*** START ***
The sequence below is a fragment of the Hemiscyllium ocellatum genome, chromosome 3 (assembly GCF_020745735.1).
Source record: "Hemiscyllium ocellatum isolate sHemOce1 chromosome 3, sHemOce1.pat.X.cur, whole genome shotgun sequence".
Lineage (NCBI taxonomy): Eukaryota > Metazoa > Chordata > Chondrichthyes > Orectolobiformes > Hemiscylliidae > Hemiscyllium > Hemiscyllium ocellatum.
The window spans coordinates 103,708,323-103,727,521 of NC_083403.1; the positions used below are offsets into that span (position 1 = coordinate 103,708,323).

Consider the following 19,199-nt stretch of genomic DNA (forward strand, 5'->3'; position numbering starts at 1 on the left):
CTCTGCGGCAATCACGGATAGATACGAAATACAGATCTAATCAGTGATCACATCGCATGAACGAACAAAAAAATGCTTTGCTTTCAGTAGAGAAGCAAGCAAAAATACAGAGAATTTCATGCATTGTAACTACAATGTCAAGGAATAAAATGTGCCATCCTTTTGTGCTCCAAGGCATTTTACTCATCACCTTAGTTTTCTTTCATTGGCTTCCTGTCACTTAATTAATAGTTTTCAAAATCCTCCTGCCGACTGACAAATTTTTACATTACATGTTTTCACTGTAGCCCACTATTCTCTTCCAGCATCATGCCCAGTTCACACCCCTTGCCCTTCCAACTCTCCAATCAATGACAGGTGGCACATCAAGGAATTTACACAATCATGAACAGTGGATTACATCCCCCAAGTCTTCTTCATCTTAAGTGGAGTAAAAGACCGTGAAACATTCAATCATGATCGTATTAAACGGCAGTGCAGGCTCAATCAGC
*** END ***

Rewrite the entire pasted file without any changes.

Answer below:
The sequence below is a fragment of the Hemiscyllium ocellatum genome, chromosome 3 (assembly GCF_020745735.1).
Source record: "Hemiscyllium ocellatum isolate sHemOce1 chromosome 3, sHemOce1.pat.X.cur, whole genome shotgun sequence".
Lineage (NCBI taxonomy): Eukaryota > Metazoa > Chordata > Chondrichthyes > Orectolobiformes > Hemiscylliidae > Hemiscyllium > Hemiscyllium ocellatum.
The window spans coordinates 103,708,323-103,727,521 of NC_083403.1; the positions used below are offsets into that span (position 1 = coordinate 103,708,323).

Consider the following 19,199-nt stretch of genomic DNA (forward strand, 5'->3'; position numbering starts at 1 on the left):
CTCTGCGGCAATCACGGATAGATACGAAATACAGATCTAATCAGTGATCACATCGCATGAACGAACAAAAAAATGCTTTGCTTTCAGTAGAGAAGCAAGCAAAAATACAGAGAATTTCATGCATTGTAACTACAATGTCAAGGAATAAAATGTGCCATCCTTTTGTGCTCCAAGGCATTTTACTCATCACCTTAGTTTTCTTTCATTGGCTTCCTGTCACTTAATTAATAGTTTTCAAAATCCTCCTGCCGACTGACAAATTTTTACATTACATGTTTTCACTGTAGCCCACTATTCTCTTCCAGCATCATGCCCAGTTCACACCCCTTGCCCTTCCAACTCTCCAATCAATGACAGGTGGCACATCAAGGAATTTACACAATCATGAACAGTGGATTACATCCCCCAAGTCTTCTTCATCTTAAGTGGAGTAAAAGACCGTGAAACATTCAATCATGATCGTATTAAACGGCAGTGCAGGCTCAATCAGC